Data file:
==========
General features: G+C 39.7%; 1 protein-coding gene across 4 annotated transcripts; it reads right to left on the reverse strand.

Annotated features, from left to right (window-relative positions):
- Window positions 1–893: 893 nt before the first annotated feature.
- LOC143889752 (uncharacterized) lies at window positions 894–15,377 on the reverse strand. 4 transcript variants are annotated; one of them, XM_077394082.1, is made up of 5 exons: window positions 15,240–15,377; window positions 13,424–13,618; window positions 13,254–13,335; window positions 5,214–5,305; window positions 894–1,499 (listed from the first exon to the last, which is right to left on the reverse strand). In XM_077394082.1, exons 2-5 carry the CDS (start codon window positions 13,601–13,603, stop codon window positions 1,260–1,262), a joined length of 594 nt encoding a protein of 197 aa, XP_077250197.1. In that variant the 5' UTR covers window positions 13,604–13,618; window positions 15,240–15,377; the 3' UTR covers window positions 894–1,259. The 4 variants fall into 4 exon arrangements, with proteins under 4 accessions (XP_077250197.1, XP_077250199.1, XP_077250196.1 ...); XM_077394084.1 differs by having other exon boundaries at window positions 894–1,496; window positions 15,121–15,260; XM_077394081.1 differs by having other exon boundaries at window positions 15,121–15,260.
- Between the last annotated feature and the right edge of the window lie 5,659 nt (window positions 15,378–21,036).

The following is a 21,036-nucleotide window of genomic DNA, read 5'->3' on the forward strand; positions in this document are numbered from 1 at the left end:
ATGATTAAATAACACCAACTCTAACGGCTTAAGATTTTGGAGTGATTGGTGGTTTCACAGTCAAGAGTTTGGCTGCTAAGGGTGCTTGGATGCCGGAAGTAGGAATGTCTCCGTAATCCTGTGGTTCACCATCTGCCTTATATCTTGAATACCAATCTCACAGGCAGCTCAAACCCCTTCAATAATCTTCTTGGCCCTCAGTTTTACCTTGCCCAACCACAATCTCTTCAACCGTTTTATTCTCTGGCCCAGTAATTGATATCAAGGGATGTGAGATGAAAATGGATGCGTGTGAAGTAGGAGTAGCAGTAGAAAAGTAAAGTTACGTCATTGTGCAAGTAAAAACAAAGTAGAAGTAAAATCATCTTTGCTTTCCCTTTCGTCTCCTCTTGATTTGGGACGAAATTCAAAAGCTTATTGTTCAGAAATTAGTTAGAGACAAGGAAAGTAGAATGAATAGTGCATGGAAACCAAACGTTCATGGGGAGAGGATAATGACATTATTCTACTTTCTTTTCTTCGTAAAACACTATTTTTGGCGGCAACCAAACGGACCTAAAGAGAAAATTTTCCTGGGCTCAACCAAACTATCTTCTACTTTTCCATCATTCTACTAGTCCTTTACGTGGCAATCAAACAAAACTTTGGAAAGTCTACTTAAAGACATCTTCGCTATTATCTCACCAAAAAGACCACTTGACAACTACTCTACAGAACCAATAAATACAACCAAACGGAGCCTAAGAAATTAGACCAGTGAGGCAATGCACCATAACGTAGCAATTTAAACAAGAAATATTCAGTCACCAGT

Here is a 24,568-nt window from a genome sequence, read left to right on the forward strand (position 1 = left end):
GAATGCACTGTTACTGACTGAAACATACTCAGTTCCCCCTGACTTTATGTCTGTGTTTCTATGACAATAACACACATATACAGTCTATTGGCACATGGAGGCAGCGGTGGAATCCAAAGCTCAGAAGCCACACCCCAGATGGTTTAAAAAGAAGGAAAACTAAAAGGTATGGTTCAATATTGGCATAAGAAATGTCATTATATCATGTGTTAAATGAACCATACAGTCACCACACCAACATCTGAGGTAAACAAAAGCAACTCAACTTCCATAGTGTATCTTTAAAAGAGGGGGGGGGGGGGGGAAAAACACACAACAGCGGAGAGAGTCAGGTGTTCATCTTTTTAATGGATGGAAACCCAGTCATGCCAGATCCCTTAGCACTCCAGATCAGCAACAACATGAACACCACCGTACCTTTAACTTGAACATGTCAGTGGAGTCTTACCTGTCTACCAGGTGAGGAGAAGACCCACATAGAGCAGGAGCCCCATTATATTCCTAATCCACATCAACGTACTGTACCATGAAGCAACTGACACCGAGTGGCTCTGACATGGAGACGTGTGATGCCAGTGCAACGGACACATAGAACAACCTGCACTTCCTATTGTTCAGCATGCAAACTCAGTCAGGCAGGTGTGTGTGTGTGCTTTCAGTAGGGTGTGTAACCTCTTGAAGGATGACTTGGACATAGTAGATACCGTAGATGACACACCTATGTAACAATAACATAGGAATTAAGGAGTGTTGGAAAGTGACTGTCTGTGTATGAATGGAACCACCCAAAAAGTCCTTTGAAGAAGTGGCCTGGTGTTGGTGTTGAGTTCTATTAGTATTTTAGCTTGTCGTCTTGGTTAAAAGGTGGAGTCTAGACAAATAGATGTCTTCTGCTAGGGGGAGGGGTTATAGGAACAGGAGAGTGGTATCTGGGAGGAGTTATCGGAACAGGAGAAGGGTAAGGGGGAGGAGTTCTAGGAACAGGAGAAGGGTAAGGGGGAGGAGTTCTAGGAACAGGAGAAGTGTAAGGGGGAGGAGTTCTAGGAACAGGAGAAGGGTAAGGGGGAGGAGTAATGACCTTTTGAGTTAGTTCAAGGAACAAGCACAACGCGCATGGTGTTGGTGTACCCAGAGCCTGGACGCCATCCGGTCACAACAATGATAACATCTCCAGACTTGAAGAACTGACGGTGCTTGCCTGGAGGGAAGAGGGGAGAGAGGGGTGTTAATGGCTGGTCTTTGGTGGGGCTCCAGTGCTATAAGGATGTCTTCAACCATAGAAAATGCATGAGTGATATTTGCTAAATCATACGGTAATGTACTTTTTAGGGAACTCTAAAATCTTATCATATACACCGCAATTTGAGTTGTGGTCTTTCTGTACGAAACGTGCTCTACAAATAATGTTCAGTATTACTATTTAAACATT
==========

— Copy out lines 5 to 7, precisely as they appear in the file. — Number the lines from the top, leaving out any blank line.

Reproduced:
- Between the last annotated feature and the right edge of the window lie 5,659 nt (window positions 15,378–21,036).

The following is a 21,036-nucleotide window of genomic DNA, read 5'->3' on the forward strand; positions in this document are numbered from 1 at the left end:
ATGATTAAATAACACCAACTCTAACGGCTTAAGATTTTGGAGTGATTGGTGGTTTCACAGTCAAGAGTTTGGCTGCTAAGGGTGCTTGGATGCCGGAAGTAGGAATGTCTCCGTAATCCTGTGGTTCACCATCTGCCTTATATCTTGAATACCAATCTCACAGGCAGCTCAAACCCCTTCAATAATCTTCTTGGCCCTCAGTTTTACCTTGCCCAACCACAATCTCTTCAACCGTTTTATTCTCTGGCCCAGTAATTGATATCAAGGGATGTGAGATGAAAATGGATGCGTGTGAAGTAGGAGTAGCAGTAGAAAAGTAAAGTTACGTCATTGTGCAAGTAAAAACAAAGTAGAAGTAAAATCATCTTTGCTTTCCCTTTCGTCTCCTCTTGATTTGGGACGAAATTCAAAAGCTTATTGTTCAGAAATTAGTTAGAGACAAGGAAAGTAGAATGAATAGTGCATGGAAACCAAACGTTCATGGGGAGAGGATAATGACATTATTCTACTTTCTTTTCTTCGTAAAACACTATTTTTGGCGGCAACCAAACGGACCTAAAGAGAAAATTTTCCTGGGCTCAACCAAACTATCTTCTACTTTTCCATCATTCTACTAGTCCTTTACGTGGCAATCAAACAAAACTTTGGAAAGTCTACTTAAAGACATCTTCGCTATTATCTCACCAAAAAGACCACTTGACAACTACTCTACAGAACCAATAAATACAACCAAACGGAGCCTAAGAAATTAGACCAGTGAGGCAATGCACCATAACGTAGCAATTTAAACAAGAAATATTCAGTCACCAGT